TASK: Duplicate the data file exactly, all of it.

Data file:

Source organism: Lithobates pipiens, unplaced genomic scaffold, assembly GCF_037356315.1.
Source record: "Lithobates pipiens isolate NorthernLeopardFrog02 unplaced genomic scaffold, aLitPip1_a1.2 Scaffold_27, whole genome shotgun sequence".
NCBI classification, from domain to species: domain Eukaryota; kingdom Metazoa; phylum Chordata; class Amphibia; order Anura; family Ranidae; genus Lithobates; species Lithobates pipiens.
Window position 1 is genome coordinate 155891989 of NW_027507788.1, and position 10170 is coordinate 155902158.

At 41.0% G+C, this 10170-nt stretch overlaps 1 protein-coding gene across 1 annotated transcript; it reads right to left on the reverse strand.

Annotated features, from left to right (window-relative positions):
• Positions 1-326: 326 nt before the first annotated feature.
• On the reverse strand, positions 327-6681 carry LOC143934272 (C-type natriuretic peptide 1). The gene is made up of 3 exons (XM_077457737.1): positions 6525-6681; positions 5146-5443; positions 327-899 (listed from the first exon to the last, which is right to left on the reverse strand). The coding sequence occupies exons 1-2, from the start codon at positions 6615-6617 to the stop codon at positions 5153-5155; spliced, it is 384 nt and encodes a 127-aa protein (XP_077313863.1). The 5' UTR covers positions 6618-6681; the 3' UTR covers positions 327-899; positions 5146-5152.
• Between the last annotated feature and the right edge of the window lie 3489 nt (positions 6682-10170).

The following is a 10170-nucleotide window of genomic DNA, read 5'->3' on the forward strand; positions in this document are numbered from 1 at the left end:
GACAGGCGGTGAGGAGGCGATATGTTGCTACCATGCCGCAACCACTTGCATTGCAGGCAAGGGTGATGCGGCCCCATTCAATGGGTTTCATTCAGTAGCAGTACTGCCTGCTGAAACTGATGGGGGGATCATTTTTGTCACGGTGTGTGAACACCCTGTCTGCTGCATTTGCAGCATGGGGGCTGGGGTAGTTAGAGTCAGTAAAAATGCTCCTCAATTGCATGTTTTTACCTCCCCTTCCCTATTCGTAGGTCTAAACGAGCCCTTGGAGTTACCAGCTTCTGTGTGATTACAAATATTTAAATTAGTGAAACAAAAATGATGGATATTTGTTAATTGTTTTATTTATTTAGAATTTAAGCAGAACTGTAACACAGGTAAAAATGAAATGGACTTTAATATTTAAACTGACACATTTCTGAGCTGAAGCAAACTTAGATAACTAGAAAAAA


Source organism: Lithobates pipiens, unplaced genomic scaffold, assembly GCF_037356315.1.
Source record: "Lithobates pipiens isolate NorthernLeopardFrog02 unplaced genomic scaffold, aLitPip1_a1.2 Scaffold_27, whole genome shotgun sequence".
NCBI classification, from domain to species: domain Eukaryota; kingdom Metazoa; phylum Chordata; class Amphibia; order Anura; family Ranidae; genus Lithobates; species Lithobates pipiens.
Window position 1 is genome coordinate 155891989 of NW_027507788.1, and position 10170 is coordinate 155902158.

At 41.0% G+C, this 10170-nt stretch overlaps 1 protein-coding gene across 1 annotated transcript; it reads right to left on the reverse strand.

Annotated features, from left to right (window-relative positions):
• Positions 1-326: 326 nt before the first annotated feature.
• On the reverse strand, positions 327-6681 carry LOC143934272 (C-type natriuretic peptide 1). The gene is made up of 3 exons (XM_077457737.1): positions 6525-6681; positions 5146-5443; positions 327-899 (listed from the first exon to the last, which is right to left on the reverse strand). The coding sequence occupies exons 1-2, from the start codon at positions 6615-6617 to the stop codon at positions 5153-5155; spliced, it is 384 nt and encodes a 127-aa protein (XP_077313863.1). The 5' UTR covers positions 6618-6681; the 3' UTR covers positions 327-899; positions 5146-5152.
• Between the last annotated feature and the right edge of the window lie 3489 nt (positions 6682-10170).

The following is a 10170-nucleotide window of genomic DNA, read 5'->3' on the forward strand; positions in this document are numbered from 1 at the left end:
GACAGGCGGTGAGGAGGCGATATGTTGCTACCATGCCGCAACCACTTGCATTGCAGGCAAGGGTGATGCGGCCCCATTCAATGGGTTTCATTCAGTAGCAGTACTGCCTGCTGAAACTGATGGGGGGATCATTTTTGTCACGGTGTGTGAACACCCTGTCTGCTGCATTTGCAGCATGGGGGCTGGGGTAGTTAGAGTCAGTAAAAATGCTCCTCAATTGCATGTTTTTACCTCCCCTTCCCTATTCGTAGGTCTAAACGAGCCCTTGGAGTTACCAGCTTCTGTGTGATTACAAATATTTAAATTAGTGAAACAAAAATGATGGATATTTGTTAATTGTTTTATTTATTTAGAATTTAAGCAGAACTGTAACACAGGTAAAAATGAAATGGACTTTAATATTTAAACTGACACATTTCTGAGCTGAAGCAAACTTAGATAACTAGAAAAAA